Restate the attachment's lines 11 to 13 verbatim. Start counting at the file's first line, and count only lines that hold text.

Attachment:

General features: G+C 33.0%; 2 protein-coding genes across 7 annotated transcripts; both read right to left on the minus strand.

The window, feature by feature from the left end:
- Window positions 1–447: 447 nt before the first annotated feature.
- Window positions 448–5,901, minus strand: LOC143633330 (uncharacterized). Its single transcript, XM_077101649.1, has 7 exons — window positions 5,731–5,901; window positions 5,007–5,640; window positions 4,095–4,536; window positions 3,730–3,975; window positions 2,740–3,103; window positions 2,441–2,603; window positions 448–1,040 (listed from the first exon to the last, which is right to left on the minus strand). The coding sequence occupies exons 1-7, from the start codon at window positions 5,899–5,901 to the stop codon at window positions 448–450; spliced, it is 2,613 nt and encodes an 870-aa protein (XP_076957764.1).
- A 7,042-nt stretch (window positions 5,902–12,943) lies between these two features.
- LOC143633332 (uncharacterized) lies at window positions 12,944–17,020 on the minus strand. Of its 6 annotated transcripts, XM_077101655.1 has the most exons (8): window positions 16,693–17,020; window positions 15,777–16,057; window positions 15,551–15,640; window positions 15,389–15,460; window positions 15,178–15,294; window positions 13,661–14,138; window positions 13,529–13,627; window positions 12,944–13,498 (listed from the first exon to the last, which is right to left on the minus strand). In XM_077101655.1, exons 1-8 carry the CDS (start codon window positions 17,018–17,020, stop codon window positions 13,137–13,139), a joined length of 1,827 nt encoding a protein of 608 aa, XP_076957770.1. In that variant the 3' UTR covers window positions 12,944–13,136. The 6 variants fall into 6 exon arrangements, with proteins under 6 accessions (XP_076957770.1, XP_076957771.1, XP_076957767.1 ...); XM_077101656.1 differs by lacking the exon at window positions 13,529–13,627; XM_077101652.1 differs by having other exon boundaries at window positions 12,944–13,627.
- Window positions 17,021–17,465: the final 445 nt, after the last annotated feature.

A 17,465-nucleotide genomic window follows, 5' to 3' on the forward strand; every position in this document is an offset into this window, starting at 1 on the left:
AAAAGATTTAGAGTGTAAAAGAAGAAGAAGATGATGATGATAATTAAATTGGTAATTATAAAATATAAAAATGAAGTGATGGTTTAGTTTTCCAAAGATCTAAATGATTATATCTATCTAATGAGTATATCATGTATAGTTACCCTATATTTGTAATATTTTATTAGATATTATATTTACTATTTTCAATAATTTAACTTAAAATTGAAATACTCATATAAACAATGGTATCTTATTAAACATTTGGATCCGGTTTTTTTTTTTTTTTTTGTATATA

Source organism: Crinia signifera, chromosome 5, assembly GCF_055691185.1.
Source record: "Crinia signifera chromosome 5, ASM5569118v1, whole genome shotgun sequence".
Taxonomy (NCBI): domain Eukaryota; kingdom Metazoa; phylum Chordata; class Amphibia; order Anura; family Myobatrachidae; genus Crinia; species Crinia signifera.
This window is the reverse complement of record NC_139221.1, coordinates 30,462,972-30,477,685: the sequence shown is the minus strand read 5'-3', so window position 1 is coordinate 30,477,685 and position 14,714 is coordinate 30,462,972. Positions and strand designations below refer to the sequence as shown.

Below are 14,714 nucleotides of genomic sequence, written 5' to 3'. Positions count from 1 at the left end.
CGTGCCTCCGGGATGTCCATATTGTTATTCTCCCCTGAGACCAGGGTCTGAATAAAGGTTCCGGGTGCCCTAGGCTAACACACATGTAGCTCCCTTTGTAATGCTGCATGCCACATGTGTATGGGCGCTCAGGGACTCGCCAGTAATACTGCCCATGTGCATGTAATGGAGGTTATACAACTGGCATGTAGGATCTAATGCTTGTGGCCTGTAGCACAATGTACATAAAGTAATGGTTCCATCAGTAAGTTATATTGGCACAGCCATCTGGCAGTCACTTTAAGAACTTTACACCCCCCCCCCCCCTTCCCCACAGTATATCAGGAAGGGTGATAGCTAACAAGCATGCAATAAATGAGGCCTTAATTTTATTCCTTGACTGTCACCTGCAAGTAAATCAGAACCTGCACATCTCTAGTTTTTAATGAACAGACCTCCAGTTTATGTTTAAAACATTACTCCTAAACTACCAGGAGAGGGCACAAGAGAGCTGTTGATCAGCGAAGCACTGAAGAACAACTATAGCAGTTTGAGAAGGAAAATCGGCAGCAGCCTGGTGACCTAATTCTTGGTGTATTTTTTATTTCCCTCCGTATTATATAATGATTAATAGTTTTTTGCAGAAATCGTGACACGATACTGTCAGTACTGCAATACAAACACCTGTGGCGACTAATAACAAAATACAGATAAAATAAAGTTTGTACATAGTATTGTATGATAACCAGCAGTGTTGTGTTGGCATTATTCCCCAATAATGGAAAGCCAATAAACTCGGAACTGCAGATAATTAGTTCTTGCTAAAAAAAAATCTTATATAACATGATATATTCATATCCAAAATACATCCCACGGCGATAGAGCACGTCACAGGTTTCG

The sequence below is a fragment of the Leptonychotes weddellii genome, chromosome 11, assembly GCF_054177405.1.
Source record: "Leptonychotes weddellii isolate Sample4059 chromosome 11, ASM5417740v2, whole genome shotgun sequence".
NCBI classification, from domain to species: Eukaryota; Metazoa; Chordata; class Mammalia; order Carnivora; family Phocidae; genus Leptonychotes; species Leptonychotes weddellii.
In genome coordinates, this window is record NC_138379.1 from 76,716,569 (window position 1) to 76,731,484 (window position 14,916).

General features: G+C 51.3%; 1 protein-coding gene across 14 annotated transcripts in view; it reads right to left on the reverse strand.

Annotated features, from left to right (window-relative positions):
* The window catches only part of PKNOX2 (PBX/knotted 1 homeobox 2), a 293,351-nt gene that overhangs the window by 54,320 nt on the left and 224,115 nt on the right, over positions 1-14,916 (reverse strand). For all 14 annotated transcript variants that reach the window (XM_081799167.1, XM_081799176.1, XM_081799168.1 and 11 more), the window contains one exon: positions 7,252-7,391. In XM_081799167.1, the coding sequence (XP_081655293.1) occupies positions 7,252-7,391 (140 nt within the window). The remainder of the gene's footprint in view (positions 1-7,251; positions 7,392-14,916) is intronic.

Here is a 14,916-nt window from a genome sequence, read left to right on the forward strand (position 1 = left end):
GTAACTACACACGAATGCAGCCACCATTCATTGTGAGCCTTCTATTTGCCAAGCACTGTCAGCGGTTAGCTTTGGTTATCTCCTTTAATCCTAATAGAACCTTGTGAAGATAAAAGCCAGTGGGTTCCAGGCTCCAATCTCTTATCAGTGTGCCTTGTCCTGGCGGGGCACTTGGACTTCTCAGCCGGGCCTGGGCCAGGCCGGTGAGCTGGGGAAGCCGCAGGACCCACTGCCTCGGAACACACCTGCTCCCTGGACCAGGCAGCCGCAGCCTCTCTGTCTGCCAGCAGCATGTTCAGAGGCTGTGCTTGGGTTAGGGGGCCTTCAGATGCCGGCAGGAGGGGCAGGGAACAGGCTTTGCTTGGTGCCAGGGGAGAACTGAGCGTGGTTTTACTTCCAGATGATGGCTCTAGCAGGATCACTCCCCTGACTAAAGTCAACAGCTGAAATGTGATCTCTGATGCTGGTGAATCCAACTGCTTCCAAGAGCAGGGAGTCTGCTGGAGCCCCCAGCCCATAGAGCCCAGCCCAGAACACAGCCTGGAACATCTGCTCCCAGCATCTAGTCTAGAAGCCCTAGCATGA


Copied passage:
Source record: "Crinia signifera chromosome 5, ASM5569118v1, whole genome shotgun sequence".
Taxonomy (NCBI): domain Eukaryota; kingdom Metazoa; phylum Chordata; class Amphibia; order Anura; family Myobatrachidae; genus Crinia; species Crinia signifera.
This window is the reverse complement of record NC_139221.1, coordinates 30,462,972-30,477,685: the sequence shown is the minus strand read 5'-3', so window position 1 is coordinate 30,477,685 and position 14,714 is coordinate 30,462,972. Positions and strand designations below refer to the sequence as shown.